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Taliban carry out execution in Afghanistan in parts of country still under their control

September 3, 2006

Published 2006-09-03 10:00 (KST)
The six-year rule of Taliban -- hardliner religious students whose regime was overthrown as a result of the U.S. invasion of Afghanistan in 2001 -- once again resounded in the country's southern zone, as an alleged murderer was publicly executed by the dissidents.

Taliban, or students of religious seminaries, who occupied 95 percent of Afghanistan in 1996 and ruled the country until November 2001, used to execute people accused of murder, chopped hands of (alleged) thieves and stone to death people found involved in adultery.

Despite the heavy presence of U.S. and NATO forces in the country and an elected government in place under the leadership of President Hamid Karzai, Taliban are still fighting a guerrilla war and enjoy sway in the southern and eastern zone of Afghanistan.

On Saturday, the proof of their clout in the southern zone emerged when the Taliban publicly executed a man accused of murder. The act was carried out in Helmand province, where more than 3,000 British troops are operating as part of the NATO peacekeeping mission.

Taliban leaders gathered people from some villages and brought the man, whose name was not disclosed, to the site blindfolded. Then a bearded man, surrounded by heavily armed young men, delivered a long sermon in the local Pashto language asking people to do virtue and avoid vice.

Later, the man was hanged from a tree and the Taliban leader warned the others that they would face the same fate in case of committing murder. The Taliban had earned notoriety for such acts during their regime.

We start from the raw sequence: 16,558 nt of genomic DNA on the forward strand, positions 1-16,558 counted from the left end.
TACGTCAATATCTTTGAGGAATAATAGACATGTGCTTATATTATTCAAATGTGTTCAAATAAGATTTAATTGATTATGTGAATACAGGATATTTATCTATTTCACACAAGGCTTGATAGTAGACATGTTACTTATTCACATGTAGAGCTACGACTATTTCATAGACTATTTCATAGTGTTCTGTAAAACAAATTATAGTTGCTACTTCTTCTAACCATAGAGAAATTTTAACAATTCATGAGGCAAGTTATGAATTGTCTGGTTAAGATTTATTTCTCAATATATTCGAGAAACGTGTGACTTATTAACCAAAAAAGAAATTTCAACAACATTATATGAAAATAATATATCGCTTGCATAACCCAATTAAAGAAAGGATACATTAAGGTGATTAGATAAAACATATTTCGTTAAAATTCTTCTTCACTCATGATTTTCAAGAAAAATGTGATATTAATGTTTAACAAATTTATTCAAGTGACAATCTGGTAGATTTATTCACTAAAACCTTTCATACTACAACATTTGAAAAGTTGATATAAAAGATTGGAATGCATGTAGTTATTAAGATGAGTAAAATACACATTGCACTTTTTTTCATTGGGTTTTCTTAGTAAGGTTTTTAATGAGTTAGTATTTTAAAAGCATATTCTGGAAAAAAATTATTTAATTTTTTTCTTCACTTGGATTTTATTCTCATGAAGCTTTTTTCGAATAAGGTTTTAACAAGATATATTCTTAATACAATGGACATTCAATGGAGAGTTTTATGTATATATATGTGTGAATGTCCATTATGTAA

The public execution was carried out at a time when NATO forces are striving hard to extend the writ of the Afghan government to the lawless southern region. The southern provinces of Afghanistan -- including Kandahar, Helmand, Zabul, Ghazni and Uruzgan -- are considered the strongest bases of Taliban and their strength is increasing day by day in those areas.

Qari Yousaf Ahmadi, a man describing himself spokesman for the Taliban, confirmed the killing of the man. He said he was found guilty by their shura, an assembly of Taliban religious scholars, and was awarded the capital punishment.

Residents of the area, where the execution was carried out, also confirmed that they witnessed a man being hanged, but officials in the province said they were not aware of any such incident.

Afghan officials in the southern provinces usually remain in fear of their own lives as Taliban target supporters of the U.S.-backed government in Afghanistan. This is the eleventh public execution by the Taliban since 2001.

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